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The writing of the Democratic platform is going about as well as you’d expect.

Now that voting is over and Bernie Sanders has all but endorsed Hillary Clinton for president, the only drama left in the once sort-of contentious Democratic primary is of the backroom variety: Sanders has staked his revolution on the writing of the party’s platform. And it doesn’t seem to be going very well.

Writing in Politico, Sanders delegate Bill McKibben argues that everyone—representatives from Sanders and Clinton, as well as the DNC—more or less agrees on what the most pressing issues are. They just won’t commit to doing anything about those issues. Here’s McKibben:

We all agreed that America should be operating on 100 percent clean energy by 2050, but then I proposed, in one amendment after another, a series of ways we might actually get there. A carbon tax? Voted down 7-6 (one of the DNC delegates voted with each side). A ban on fracking? Voted down 7-6. An effort to keep fossils in the ground, at least on federal land? Voted down 7-6. A measure to mandate that federal agencies weigh the climate impact of their decisions? Voted down 7-6. Even a plan to keep fossil fuel companies from taking private land by eminent domain, voted down 7-6. (We did, however, reach unanimous consent on more bike paths!)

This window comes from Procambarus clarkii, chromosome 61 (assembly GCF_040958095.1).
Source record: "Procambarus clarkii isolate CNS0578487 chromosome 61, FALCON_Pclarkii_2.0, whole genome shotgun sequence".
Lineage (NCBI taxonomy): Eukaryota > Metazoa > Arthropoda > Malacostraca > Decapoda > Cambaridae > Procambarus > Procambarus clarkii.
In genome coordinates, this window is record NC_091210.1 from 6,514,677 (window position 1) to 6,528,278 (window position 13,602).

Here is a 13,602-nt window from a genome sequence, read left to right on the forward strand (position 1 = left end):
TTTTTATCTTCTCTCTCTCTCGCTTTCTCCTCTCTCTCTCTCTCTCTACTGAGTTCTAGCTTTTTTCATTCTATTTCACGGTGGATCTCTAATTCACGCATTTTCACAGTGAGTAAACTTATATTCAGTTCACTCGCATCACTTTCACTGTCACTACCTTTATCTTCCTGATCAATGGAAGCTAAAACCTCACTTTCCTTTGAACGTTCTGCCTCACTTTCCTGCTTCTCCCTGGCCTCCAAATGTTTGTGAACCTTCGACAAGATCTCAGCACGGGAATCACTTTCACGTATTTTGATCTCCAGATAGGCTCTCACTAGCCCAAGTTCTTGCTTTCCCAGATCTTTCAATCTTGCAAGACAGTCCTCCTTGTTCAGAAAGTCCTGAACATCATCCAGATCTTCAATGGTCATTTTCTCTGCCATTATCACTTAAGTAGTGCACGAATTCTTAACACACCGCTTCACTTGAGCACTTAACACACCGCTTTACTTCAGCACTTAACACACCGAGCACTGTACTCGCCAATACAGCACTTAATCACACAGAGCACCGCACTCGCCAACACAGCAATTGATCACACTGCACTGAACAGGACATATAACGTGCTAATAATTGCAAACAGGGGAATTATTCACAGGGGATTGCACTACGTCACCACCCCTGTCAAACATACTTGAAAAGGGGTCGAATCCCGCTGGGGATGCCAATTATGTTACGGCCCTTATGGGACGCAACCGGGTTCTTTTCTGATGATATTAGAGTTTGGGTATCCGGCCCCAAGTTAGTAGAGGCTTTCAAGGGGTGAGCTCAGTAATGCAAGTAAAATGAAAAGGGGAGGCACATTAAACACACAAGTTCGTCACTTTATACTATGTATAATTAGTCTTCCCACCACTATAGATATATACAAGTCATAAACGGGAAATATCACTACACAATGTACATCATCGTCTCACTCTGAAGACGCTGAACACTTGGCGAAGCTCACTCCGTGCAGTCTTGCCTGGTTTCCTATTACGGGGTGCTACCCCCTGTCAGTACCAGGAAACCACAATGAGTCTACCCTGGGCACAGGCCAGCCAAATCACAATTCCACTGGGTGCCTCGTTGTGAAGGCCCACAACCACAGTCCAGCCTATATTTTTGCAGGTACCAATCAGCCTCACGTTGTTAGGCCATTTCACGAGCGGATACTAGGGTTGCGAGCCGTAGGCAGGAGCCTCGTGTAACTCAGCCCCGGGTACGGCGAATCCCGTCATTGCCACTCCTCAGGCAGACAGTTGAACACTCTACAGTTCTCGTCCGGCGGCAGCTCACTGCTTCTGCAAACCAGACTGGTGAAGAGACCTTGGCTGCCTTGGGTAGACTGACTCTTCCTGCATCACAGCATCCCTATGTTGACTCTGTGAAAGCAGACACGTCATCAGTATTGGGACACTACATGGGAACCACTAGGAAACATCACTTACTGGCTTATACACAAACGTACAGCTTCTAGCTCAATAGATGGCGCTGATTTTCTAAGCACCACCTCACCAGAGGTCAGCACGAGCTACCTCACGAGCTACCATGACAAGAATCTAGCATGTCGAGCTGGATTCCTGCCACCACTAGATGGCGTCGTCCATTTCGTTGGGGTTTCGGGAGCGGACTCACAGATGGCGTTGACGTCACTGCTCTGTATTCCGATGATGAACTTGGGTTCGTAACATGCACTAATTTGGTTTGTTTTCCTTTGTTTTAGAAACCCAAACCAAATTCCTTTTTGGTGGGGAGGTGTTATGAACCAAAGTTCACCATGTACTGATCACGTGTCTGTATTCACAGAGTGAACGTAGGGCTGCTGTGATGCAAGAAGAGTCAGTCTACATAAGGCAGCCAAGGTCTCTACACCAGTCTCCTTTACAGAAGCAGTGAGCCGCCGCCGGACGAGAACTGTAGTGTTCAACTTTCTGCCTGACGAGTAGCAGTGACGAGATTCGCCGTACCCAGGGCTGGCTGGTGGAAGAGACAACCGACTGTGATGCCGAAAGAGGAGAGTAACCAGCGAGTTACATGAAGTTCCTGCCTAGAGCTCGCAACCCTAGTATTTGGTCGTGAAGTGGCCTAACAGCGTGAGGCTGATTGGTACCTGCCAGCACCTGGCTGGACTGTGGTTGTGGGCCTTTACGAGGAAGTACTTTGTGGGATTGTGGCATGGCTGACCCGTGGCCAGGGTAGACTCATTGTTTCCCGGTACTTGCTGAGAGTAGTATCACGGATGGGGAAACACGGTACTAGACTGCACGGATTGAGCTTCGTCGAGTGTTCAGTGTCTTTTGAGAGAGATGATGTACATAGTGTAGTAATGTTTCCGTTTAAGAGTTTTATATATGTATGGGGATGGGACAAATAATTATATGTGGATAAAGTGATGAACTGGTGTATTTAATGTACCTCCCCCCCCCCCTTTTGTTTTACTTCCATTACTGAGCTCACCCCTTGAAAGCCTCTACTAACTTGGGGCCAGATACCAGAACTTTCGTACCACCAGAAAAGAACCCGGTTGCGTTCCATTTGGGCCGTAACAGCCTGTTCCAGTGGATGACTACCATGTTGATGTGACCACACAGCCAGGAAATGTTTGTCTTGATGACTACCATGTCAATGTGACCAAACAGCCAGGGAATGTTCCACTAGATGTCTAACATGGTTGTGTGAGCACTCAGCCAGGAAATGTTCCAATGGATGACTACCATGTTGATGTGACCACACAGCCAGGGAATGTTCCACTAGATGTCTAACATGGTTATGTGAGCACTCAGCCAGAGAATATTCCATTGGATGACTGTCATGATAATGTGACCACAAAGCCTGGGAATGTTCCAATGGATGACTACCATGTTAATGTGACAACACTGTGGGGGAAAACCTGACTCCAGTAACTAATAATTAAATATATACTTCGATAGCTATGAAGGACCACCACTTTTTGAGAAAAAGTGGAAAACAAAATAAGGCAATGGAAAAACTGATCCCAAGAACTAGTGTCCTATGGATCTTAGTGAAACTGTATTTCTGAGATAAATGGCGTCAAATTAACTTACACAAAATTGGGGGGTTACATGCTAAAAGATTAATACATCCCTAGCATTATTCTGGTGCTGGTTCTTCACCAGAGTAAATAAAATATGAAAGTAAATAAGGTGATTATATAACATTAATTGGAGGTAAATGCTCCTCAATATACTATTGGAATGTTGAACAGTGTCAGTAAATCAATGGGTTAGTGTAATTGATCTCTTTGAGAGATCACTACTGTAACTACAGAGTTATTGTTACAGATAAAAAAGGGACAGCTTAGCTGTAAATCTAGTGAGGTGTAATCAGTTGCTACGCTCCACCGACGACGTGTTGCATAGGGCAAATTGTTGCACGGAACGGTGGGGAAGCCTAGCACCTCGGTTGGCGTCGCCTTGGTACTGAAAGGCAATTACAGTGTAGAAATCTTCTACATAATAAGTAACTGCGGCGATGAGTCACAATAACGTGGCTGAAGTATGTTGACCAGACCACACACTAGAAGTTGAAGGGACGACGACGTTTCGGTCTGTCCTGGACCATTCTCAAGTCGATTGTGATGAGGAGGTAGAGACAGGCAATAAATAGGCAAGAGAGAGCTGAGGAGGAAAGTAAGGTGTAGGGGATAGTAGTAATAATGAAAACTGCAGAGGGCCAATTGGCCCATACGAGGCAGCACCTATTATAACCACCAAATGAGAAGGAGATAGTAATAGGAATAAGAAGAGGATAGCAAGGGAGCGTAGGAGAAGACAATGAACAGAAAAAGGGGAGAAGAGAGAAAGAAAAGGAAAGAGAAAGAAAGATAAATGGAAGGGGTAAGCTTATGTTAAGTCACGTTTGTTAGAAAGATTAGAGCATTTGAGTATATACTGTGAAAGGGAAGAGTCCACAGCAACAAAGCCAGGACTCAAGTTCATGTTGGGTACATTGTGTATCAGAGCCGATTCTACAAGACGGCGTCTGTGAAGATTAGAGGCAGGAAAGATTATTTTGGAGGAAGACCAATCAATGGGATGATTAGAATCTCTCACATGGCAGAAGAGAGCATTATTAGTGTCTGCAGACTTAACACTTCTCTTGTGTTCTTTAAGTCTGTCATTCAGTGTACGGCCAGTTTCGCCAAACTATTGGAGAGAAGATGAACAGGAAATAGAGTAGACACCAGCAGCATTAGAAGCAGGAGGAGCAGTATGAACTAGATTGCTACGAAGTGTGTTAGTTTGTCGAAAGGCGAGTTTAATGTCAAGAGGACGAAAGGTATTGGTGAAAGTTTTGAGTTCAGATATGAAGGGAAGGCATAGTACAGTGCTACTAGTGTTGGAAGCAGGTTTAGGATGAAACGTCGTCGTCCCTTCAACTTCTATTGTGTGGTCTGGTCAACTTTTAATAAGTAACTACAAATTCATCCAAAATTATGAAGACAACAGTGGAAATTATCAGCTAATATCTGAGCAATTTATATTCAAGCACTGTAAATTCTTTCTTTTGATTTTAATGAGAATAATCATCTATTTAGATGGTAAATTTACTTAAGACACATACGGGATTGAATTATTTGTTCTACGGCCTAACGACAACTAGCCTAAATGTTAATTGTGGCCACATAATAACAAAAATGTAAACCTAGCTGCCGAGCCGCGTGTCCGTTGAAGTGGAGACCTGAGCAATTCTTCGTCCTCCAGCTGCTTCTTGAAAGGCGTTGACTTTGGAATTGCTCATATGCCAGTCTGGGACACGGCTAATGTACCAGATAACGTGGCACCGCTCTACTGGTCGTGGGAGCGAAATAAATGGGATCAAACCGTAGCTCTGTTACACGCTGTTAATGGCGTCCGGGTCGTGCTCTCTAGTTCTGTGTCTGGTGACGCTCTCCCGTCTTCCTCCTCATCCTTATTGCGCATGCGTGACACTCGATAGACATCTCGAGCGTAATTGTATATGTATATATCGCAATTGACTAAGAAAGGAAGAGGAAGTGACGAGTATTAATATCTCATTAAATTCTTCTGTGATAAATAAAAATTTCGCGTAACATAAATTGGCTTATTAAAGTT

“The Clinton campaign is at this point rhetorically committed to taking on our worst problems,” he continues, “but not willing to say how.”

First, the grain of salt: McKibben is representing Sanders, and going to the media about these difficulties is transparent politicking—his salvo is clearly meant to put pressure on Clinton’s negotiators. And yet, it is a rare window into the platform-writing process, and a compelling one at that. Clinton’s team seems stuck between a rock and a hard place. On one hand, they have every incentive to quickly bring Sanders into the fold and to put the primary behind them, to focus on the general election. On the other, they seem to be extremely wary of committing to issues that could be contentious in that general election, like a carbon tax or a fracking ban. Hence, gridlock.